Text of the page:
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The Birthday Cake My Mother Didn’t Make

When I found out that my mother had given birth to a boy – her sixth and last child – I turned my face into the wall and cried. Not tears of joy, but indescribable disappointment. At age nine, I realized the new baby would change the ratio of male to female children in the family – 4:2 – and skew the balance or power forever. I’d already learned that boys had way more power than girls.

 

My brothers had the power to mesmerize our parents weekend after weekend playing soccer or baseball, while I sat in the bleachers wishing I were somewhere else. My brothers could slug me in the arm for no reason and then fake-whine that I had started it. And most irritatingly, they would bow their knees out a mile in the back seat of our station wagon, “man-spreading,” with no regard for their sister’s more modest tendencies.

 

As if it were not terrible enough to have another boy in the family, I learned that my brother’s Valentine’s Day birth had been a Cesarean delivery. To me, the word meant only that my mother would not be home from the hospital in time for my birthday, only four short February days away.

 

A feeling of grief settled in my stomach. Even the teachers at my school reminded me of the latest enemy-addition to our family: “I hear you have a new baby brother!” they said with sickeningly sweet smiles. Up to that time, school had been my solace, my escape, where I could imagine being an only child – a kid whose parents reminded her to drink her milk, instead of yelling, “Shut the refrigerator door!”

 

My anxiety worsened by the day. No mom equaled no birthday cake. My dad – a well-meaning man who hammered nails for a living and created large, lasting structures – was by no means capable of measuring and sifting flour into a bowl for the purpose of making something that would be consumed in a day. Not without having a nervous breakdown.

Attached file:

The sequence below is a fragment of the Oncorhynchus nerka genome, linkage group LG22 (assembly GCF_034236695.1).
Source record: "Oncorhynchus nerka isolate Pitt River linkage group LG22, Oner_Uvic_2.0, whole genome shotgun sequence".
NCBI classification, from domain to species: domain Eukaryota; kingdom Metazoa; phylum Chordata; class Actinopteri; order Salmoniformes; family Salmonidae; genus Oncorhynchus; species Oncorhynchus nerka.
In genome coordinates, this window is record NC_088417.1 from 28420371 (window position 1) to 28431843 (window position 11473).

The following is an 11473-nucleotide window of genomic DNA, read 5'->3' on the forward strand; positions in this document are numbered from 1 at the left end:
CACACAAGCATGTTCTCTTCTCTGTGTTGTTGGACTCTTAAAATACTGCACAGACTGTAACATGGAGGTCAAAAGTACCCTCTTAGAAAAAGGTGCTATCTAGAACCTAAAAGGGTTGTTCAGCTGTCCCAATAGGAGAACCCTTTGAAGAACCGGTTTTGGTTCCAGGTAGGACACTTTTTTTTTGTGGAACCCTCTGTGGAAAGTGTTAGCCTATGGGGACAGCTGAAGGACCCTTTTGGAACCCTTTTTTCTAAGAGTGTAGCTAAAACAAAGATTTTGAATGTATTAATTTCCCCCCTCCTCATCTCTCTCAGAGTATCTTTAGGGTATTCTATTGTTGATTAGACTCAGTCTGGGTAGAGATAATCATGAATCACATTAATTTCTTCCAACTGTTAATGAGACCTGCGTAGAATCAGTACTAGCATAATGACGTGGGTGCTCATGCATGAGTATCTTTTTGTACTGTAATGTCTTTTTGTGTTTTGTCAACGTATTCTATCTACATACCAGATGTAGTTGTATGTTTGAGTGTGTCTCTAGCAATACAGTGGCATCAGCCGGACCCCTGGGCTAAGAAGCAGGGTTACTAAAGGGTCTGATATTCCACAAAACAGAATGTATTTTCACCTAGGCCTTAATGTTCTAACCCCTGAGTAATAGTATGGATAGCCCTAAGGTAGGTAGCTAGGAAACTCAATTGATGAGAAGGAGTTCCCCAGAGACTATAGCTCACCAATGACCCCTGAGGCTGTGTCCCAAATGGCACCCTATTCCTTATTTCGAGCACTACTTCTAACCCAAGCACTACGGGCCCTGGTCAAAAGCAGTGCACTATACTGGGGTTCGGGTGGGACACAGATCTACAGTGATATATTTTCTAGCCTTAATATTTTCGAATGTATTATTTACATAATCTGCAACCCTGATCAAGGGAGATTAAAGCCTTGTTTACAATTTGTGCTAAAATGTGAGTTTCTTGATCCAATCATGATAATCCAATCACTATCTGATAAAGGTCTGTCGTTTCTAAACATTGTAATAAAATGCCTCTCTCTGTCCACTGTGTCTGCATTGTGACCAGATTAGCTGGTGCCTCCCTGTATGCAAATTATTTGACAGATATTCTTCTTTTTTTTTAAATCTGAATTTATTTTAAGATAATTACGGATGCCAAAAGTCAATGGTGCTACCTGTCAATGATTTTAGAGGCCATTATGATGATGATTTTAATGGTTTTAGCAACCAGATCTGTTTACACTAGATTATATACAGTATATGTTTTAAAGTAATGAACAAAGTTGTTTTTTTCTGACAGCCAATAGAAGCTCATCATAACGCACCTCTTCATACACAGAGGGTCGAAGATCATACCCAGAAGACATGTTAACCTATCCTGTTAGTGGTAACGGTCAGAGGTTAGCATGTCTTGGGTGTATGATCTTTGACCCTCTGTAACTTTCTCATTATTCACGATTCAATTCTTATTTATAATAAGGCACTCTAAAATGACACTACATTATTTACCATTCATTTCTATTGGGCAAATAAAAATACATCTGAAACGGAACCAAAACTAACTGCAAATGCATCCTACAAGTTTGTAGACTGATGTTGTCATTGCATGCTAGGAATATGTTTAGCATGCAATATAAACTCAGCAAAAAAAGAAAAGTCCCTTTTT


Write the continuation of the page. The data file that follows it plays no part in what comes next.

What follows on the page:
And then, just before supper on my birthday. everything changed.

 

When I’d lost all hope of having a cake, the lady across the street came in with a specimen the likes of which I’d only seen in my mother’s cookbooks. It was tall, with white frosting that dipped and swirled across the top and down the sides.  Delicate coconut flakes crowded the entire surface.

 

It was by far the most beautiful cake I’d ever seen.

 

Charlotte’s husband Jim was the local fire chief. And it just so happened that Charlotte was an expert at making cakes.

 

She didn’t stay, but let us get on with our little family celebration. My dad, three brothers and one little sister sang the birthday song. I blew out the candles.  I never let on that I liked Charlotte’s cake better than my mother’s. Or what would have been my mother’s had she been around to make one. Her frosting was always the same: simple butter cream. Nothing fancy, like the magic, marshmallow-y fluff Charlotte had made.

 

That cake was a gift from God. It taught me that I’m valued – apart from my family.  And it taught me the blessing of neighbors. While it didn’t remove the pain of having a new baby brother, it went a long way in taking the edge off.  FFG

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